Mathews P. George

Mathews P. George

Mathews is a graduate of National University of Juridical Sciences, Kolkata. His interest in intellectual property was kindled when he bagged the second position in his second year of Law School (in the prestigious Nani Palkhiwala Essay Competition on Intellectual Property). His stint as a student of Prof. Shamnad Basheer further accentuated his interest in intellectual property. Winner of almost a dozen essay competitions in his Law School days, he was involved in various research and policy initiatives relating to intellectual property. Mathews is, currently, based out of Munich, Germany. He had earlier done his LLM in 'IP and Competition Law' from Munich Intellectual Property Law Centre (jointly run by Max Plank Institute for Innovation and Competition, University of Augsburg, Technical University of Munich and George Washington University, Washington).

Drug Regulation Others

DCGI draws ire of Delhi High Court for violating the RTI Act


The Single Bench of the Delhi High Court headed by Justice Pratibha Singh, in its recent order in Prashant Reddy v DCGI, came down heavily on the drug regulator for egregious violation of the Right to Information Act. The case arose in relation to the report of Dr. T.M. Mohapatra Committee, a committee which was constituted by the Drugs Controller General of India pursuant to the scathing criticisms in the 59th Parliamentary Standing Committee Report on the existing mechanism for…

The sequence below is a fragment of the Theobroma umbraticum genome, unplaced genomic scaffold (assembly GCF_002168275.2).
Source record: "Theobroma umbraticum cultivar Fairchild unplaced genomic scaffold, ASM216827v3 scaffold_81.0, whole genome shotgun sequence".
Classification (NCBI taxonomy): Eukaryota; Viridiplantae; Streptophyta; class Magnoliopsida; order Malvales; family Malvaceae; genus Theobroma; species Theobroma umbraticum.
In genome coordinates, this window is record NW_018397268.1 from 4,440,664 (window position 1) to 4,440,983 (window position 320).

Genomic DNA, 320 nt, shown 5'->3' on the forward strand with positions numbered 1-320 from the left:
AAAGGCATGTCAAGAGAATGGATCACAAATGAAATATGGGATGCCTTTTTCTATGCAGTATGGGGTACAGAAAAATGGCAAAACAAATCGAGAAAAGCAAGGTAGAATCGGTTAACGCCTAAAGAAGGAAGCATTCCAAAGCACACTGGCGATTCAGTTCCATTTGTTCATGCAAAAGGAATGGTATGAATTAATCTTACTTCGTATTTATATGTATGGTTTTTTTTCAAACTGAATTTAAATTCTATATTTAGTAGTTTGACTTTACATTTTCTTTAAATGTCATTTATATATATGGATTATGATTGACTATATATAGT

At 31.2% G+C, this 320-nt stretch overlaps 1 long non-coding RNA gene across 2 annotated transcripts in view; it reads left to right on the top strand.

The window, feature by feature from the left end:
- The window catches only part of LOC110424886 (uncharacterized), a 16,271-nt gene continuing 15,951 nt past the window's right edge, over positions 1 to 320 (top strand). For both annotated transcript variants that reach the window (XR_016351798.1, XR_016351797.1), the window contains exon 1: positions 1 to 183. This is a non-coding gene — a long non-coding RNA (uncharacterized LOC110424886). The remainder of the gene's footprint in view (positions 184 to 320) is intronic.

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COVID-19 Trademark

Tenability of Passing Off Action against ‘Covishield’ Vaccine of Serum Institute of India


As you are aware of, Covishield, the vaccine candidate of Serum Institute of India was approved by Drug Controller General of India for restricted emergency use today. Pertinently, a passing off suit was filed against Serum Institute of India by a Nanded-based pharmaceutical company Cutis Biotech last month, which claimed to be the lawful and the prior user of the trade name ‘Covishield’. The trademark applications, which were filed by the Cutis Biotech and the Serum Institute of India, are…


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Patent

Update: Wuhan Court Rejects Application to Reconsider Anti-Suit Injunction Granted in Favour of Xiaomi


We had earlier extensively covered the development involving anti-suit injunction granted by the Wuhan Intermediate People’s Court and the anti-anti-suit injunction granted by the Delhi High Court with regard to the SEP dispute between InterDigital and Xiaomi (see here, here and here). As we could gather from here, InterDigital had filed an application before the Wuhan Intermediate People’s Court to reconsider the anti-suit injunction granted in favour of Xiaomi. The application was, however, rejected by the Wuhan Court.


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Patent

The Issue of Sovereignty and Grant of Patents in Anti-Anti-Suit Injunction Issued by Delhi High Court


SpicyIP recently reported on the Delhi High Court judgment in a SEP dispute where an anti-anti-suit injunction was issued against the anti-suit injunction issued by the Wuhan Court (Interdigital v Xiaomi). There are already two posts on this issue (here and here). My post intends to focus only on one issue, which I consider to be highly relevant. According to me, the issue on the grant of patent by the sovereign that I am discussing, did not get the deserved…


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Others Patent

Sisvel v Haier: SEP Case Law from Germany